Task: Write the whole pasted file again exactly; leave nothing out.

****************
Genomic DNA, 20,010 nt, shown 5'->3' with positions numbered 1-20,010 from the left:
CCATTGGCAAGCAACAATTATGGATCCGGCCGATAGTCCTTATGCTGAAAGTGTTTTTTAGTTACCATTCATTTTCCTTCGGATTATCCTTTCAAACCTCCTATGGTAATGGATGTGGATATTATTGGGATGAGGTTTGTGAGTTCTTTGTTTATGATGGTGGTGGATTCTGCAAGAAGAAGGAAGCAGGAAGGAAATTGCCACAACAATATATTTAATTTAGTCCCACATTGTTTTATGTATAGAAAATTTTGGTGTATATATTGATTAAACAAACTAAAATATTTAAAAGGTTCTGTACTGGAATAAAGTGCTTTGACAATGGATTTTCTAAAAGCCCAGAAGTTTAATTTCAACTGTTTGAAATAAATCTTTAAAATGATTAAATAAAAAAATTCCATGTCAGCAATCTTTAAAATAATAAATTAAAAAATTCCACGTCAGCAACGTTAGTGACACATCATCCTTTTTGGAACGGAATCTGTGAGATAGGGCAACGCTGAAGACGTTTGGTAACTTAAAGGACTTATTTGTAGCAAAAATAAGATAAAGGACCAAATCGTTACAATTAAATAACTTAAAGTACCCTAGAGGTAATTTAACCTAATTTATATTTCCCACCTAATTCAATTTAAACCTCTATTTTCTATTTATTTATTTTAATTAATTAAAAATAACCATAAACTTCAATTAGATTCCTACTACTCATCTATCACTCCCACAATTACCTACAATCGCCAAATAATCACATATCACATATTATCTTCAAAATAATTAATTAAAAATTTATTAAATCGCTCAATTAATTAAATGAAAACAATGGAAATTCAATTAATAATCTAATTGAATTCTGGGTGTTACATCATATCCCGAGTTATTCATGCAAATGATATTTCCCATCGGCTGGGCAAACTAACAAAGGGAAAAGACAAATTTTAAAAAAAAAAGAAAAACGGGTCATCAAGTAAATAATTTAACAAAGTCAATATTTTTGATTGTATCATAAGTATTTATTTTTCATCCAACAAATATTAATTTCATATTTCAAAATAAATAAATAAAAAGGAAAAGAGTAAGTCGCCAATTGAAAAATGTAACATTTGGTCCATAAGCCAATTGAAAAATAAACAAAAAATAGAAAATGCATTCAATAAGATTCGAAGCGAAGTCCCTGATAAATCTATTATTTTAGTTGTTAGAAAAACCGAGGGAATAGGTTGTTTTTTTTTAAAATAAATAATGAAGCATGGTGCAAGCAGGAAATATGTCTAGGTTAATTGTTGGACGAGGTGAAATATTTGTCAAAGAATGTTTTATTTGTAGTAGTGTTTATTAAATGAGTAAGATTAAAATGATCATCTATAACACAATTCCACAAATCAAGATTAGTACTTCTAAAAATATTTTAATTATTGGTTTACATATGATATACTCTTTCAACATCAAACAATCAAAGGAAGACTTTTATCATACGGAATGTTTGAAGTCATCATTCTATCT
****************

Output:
Genomic DNA, 20,010 nt, shown 5'->3' with positions numbered 1-20,010 from the left:
CCATTGGCAAGCAACAATTATGGATCCGGCCGATAGTCCTTATGCTGAAAGTGTTTTTTAGTTACCATTCATTTTCCTTCGGATTATCCTTTCAAACCTCCTATGGTAATGGATGTGGATATTATTGGGATGAGGTTTGTGAGTTCTTTGTTTATGATGGTGGTGGATTCTGCAAGAAGAAGGAAGCAGGAAGGAAATTGCCACAACAATATATTTAATTTAGTCCCACATTGTTTTATGTATAGAAAATTTTGGTGTATATATTGATTAAACAAACTAAAATATTTAAAAGGTTCTGTACTGGAATAAAGTGCTTTGACAATGGATTTTCTAAAAGCCCAGAAGTTTAATTTCAACTGTTTGAAATAAATCTTTAAAATGATTAAATAAAAAAATTCCATGTCAGCAATCTTTAAAATAATAAATTAAAAAATTCCACGTCAGCAACGTTAGTGACACATCATCCTTTTTGGAACGGAATCTGTGAGATAGGGCAACGCTGAAGACGTTTGGTAACTTAAAGGACTTATTTGTAGCAAAAATAAGATAAAGGACCAAATCGTTACAATTAAATAACTTAAAGTACCCTAGAGGTAATTTAACCTAATTTATATTTCCCACCTAATTCAATTTAAACCTCTATTTTCTATTTATTTATTTTAATTAATTAAAAATAACCATAAACTTCAATTAGATTCCTACTACTCATCTATCACTCCCACAATTACCTACAATCGCCAAATAATCACATATCACATATTATCTTCAAAATAATTAATTAAAAATTTATTAAATCGCTCAATTAATTAAATGAAAACAATGGAAATTCAATTAATAATCTAATTGAATTCTGGGTGTTACATCATATCCCGAGTTATTCATGCAAATGATATTTCCCATCGGCTGGGCAAACTAACAAAGGGAAAAGACAAATTTTAAAAAAAAAAGAAAAACGGGTCATCAAGTAAATAATTTAACAAAGTCAATATTTTTGATTGTATCATAAGTATTTATTTTTCATCCAACAAATATTAATTTCATATTTCAAAATAAATAAATAAAAAGGAAAAGAGTAAGTCGCCAATTGAAAAATGTAACATTTGGTCCATAAGCCAATTGAAAAATAAACAAAAAATAGAAAATGCATTCAATAAGATTCGAAGCGAAGTCCCTGATAAATCTATTATTTTAGTTGTTAGAAAAACCGAGGGAATAGGTTGTTTTTTTTTAAAATAAATAATGAAGCATGGTGCAAGCAGGAAATATGTCTAGGTTAATTGTTGGACGAGGTGAAATATTTGTCAAAGAATGTTTTATTTGTAGTAGTGTTTATTAAATGAGTAAGATTAAAATGATCATCTATAACACAATTCCACAAATCAAGATTAGTACTTCTAAAAATATTTTAATTATTGGTTTACATATGATATACTCTTTCAACATCAAACAATCAAAGGAAGACTTTTATCATACGGAATGTTTGAAGTCATCATTCTATCT